Four Frequently Asked Questions About Bullying
Have you experienced bullying in your high school or at your college or university? Under Title IX, you have a right not to be bullied and your school must protect you by preventing the bullying harassment and stopping any harassment that does occur. Here are some answers to frequently asked questions about bullying.
1. What is Bullying?
There’s not one single definition of “bullying.” Bullying may be physical (hitting, kicking, spitting, pushing), verbal (taunting, teasing, name calling, threatening), or psychological (spreading rumors, manipulating social relationships, or leaving you out of social activities). Although definitions of bullying vary, most agree that bullying involves:
- An Imbalance of Power. People who bully use their power to control or harm and their victims may have a difficult time defending themselves.
- Intent to Cause Harm. Actions done by accident are not bullying. The bully has a goal to harm you, a loved one or someone that you know.
- Repetition. Incidents of bullying happen to the same person over and over by the same person or group.
2. What is Cyber Bullying?
Cyber bullying refers to electronic bullying through e-mails, instant messaging, cell phones, web pages, blogs, chat rooms, Facebook, Myspace or other information communication technologies. Unlike traditional bullying:
- Cyber bullying is not done face-to-face but rather through technological tools, often leaving you wondering who the bully is.
- The accessibility of electronics and Internet allows a bully to bother their victims anywhere, including at school or at home, and anytime of the day or night.
3. What Is Your School Required To Do If You Are Bullied?
An anti-bullying policy does not mean your school’s work is done. Even if it has policies in place that prohibit bullying and harassment, your school is responsible for investigating, ending, and preventing harassment. Each school district is required, by law, to have policies and practices in place as well as designated individuals to handle complaints. In the state of Connecticut, there’s an anti-bullying statute, in addition to federal law, that must be applied to protect you from bullying and harassment. An experienced Title IX attorney can explain how these different laws can be applied to protect you.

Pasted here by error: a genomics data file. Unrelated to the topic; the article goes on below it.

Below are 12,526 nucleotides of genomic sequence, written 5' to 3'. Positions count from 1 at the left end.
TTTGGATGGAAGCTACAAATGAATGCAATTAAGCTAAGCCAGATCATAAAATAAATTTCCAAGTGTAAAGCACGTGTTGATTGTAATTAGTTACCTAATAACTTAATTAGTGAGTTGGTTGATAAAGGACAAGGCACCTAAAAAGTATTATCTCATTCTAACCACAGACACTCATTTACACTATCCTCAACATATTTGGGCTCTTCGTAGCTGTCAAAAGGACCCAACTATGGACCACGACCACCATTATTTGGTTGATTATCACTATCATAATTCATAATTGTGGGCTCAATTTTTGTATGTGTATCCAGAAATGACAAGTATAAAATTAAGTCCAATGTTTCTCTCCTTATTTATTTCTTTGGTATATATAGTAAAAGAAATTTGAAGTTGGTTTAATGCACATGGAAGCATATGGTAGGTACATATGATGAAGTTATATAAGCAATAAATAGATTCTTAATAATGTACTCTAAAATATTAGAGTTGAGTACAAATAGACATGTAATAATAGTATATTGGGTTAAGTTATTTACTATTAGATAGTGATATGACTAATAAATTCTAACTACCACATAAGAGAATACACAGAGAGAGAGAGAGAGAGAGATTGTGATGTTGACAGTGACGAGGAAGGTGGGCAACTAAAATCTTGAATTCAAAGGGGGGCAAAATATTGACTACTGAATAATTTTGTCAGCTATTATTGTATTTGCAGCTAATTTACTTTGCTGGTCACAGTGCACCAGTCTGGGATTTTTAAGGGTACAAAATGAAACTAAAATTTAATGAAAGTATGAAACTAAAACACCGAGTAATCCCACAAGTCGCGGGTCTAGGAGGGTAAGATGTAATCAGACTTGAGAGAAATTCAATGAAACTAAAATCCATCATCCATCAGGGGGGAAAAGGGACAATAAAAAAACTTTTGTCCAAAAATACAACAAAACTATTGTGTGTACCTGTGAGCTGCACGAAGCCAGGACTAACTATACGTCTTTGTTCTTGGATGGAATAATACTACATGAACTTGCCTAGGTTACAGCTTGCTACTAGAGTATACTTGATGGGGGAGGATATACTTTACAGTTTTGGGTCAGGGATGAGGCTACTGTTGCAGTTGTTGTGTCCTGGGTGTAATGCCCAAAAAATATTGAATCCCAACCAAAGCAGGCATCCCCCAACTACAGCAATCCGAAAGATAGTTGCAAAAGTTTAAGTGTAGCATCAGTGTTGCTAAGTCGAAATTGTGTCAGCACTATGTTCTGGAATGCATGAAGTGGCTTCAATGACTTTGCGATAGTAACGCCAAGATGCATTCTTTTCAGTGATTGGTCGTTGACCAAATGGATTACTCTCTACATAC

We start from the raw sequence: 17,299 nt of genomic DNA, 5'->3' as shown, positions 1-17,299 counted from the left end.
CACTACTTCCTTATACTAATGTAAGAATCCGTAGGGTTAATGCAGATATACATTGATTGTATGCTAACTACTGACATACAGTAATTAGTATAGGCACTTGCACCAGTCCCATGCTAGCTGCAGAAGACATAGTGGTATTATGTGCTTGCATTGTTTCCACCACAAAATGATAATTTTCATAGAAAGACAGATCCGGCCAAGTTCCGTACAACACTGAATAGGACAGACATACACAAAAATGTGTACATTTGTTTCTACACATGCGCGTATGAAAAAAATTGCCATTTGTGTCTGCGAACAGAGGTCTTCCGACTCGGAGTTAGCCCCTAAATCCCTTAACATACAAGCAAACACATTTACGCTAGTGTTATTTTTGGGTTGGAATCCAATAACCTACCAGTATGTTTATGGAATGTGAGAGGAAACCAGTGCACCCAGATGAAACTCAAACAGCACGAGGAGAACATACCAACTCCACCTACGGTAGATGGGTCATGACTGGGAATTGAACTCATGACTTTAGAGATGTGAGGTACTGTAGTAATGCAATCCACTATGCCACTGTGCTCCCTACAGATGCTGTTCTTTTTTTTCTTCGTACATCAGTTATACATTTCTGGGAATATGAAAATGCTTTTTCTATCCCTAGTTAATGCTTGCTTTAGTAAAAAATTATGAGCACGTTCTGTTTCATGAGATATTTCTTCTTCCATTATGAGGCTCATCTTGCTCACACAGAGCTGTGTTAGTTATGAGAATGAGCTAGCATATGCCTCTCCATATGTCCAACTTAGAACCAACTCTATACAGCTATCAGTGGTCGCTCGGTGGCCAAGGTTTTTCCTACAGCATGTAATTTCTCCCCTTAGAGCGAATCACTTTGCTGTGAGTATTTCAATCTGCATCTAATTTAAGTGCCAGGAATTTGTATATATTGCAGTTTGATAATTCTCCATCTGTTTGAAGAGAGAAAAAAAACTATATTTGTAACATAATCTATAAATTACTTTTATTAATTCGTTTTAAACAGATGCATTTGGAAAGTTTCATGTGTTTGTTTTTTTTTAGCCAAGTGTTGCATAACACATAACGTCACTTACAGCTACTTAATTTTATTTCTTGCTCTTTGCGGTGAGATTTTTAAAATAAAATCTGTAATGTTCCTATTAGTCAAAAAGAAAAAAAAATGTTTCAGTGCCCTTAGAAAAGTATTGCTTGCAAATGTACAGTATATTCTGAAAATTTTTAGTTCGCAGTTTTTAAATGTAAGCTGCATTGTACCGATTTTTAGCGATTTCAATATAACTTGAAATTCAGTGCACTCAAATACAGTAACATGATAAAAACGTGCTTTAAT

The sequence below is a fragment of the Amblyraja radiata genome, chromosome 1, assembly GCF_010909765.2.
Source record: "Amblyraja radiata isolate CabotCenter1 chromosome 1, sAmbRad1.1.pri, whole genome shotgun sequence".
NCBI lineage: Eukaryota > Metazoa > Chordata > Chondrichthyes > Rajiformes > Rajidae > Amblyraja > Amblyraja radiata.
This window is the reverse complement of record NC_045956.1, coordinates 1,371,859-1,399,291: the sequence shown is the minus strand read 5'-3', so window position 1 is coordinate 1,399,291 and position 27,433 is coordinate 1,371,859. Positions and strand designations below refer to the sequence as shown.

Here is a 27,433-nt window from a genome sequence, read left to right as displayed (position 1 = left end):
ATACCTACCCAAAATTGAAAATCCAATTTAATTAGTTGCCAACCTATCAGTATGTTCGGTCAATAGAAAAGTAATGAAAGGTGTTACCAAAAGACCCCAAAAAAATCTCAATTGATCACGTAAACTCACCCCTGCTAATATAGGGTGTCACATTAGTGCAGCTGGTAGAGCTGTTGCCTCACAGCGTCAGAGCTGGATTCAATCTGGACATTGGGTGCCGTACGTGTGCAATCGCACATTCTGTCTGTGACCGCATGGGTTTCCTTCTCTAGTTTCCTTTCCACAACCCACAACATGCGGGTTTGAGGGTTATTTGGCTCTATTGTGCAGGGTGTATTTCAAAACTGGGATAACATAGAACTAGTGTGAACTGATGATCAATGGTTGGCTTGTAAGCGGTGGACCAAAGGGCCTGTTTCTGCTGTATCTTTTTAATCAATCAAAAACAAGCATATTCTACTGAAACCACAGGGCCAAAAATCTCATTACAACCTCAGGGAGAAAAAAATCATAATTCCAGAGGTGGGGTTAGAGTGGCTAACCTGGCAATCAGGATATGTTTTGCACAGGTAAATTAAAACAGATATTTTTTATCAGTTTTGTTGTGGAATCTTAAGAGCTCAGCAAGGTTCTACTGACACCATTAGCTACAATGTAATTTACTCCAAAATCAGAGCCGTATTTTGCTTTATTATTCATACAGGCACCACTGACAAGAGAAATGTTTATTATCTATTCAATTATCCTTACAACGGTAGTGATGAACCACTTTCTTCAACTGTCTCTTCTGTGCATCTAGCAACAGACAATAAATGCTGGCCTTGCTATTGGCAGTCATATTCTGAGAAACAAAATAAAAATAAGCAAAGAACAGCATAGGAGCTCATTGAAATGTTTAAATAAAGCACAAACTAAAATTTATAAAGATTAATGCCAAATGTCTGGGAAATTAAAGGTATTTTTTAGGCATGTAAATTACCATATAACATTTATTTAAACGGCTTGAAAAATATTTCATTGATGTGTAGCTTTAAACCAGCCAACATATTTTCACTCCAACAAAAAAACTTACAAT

4. What if You Are Bullied Based Upon Sexual Orientation or Identity?
According to a 2013 biennial national survey by GLSEN (Gay, Lesbian & Straight Education Network) about LGBT students’ experiences:
- 71% heard “gay” being used in a negative way, which made 91% of them feel distressed.
- 33% heard anti-transgender remarks like “tranny” and “he/she.”
- 36% were physically harassed (pushed/shoved) because of their sexual orientation; 23% because of their gender expression.
- 49% were targets for cyberbullying (harassment over texting, social media like Facebook, etc.).
- 32% transgendered students were prevented from wearing clothing that matched their gender identity, 59% couldn’t use a bathroom that matched their gender identity, and 42% couldn’t use their preferred name.
If you’ve been bullied based upon sexual orientation, identity, or failure to conform to stereotypical notions of male or female, Title IX’s sex discrimination prohibition extends to your claims.
Contact National Title IX Attorneys
If you have been bullied or harassed at school or at a school-sponsored event, call the experienced Title IX attorneys at Duffy Law as soon as possible to discuss your situation. You can reach them by calling 203-946-2000.
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